I try not to go too crazy on the number of varieties that we plant every year and to really select varieties that I think are special in one way or another. Kestrel has been my favorite red beet for a number of years because of it's excellent root flavor, even though it's not as consistent in size and shape as some of the other varieties that I've grown. That's the beet that was in Monday's share, only we didn't have very many of them for reasons I'll explain below. So for Thursday's share we broke into the 3 Root Grex, which is a variety I'm trialling on the recommendation of my good friend Danny Percich at Full Plate Farm up in Ridgefield, Washington.
Besides having a great name Danny showed me beautiful colors of the beets on his farm last winter, and he felt they were cold hardy for winter growing, a good trait for us, although the root shapes are very funky. A grex is a "variety" that is actually a mix of two or more varieties and shows lots of variation. It's commonly used in seed breeding to make new varieties and this is a mix of three different beets, crossed in the field and grown out as one variety. In commercial agriculture the norm is to grow very uniform varieties which simplifies harvest, sorting and packing. I grow several varieties that have quite a bit of variation because I like them for their flavor and growing habits, and it puts a bit of variety into the shares without the complication of having to plant multiple varieties. Lacinato Rainbow is another example, although not as extreme as the 3 Root Grex, having a variety of leaf shapes, textures and colors.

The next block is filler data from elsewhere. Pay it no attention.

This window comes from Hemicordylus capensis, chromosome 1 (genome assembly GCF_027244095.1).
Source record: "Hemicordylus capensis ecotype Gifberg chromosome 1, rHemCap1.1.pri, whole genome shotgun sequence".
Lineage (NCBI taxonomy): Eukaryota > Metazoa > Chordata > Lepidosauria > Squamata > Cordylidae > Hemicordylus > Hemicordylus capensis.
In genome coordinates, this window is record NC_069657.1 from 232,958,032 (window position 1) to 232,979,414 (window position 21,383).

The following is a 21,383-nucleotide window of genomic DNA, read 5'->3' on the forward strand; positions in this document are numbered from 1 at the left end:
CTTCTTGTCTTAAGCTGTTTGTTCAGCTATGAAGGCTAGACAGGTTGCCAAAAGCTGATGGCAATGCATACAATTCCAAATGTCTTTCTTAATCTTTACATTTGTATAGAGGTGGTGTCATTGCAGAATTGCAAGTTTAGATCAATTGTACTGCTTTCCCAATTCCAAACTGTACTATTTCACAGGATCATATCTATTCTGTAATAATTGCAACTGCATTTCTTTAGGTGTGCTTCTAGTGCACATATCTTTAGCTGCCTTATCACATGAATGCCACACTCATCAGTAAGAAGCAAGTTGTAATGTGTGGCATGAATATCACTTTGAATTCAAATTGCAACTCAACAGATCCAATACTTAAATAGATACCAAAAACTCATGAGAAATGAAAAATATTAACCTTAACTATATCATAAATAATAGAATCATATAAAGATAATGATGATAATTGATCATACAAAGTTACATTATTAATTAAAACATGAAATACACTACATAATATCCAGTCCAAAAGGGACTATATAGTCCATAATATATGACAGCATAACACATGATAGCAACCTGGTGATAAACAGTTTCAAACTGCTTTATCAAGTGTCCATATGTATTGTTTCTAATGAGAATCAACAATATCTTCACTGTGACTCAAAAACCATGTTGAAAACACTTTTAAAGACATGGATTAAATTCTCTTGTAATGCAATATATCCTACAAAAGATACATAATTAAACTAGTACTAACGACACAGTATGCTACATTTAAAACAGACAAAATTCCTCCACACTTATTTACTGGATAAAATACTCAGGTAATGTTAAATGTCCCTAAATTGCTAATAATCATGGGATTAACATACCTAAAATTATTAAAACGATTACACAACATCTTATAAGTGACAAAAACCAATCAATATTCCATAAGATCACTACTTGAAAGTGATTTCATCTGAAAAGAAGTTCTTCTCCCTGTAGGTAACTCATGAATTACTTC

The question from Laurel, our CSA member, was about size. The 3 Root Grex will get quite large so why are we giving out little tiny beets? There are a number of answers to this question and I'll try to touch on the most significant ones.
First, beets are a crop where the "seed" that we get is not actually just seed, it's dried fruits with multiple seeds. This means that even if we're good about spacing out seeds we still get multiple plants in the same location. When the plants are crowded together they mature more slowly and so with beets it is common practice to "thin" the plants to give the remaining plants more space. What we were doing yesterday was thinning, so the roots are still fairly small. This will give the remaining roots more space in the ground and a better shot at sizing up more quickly.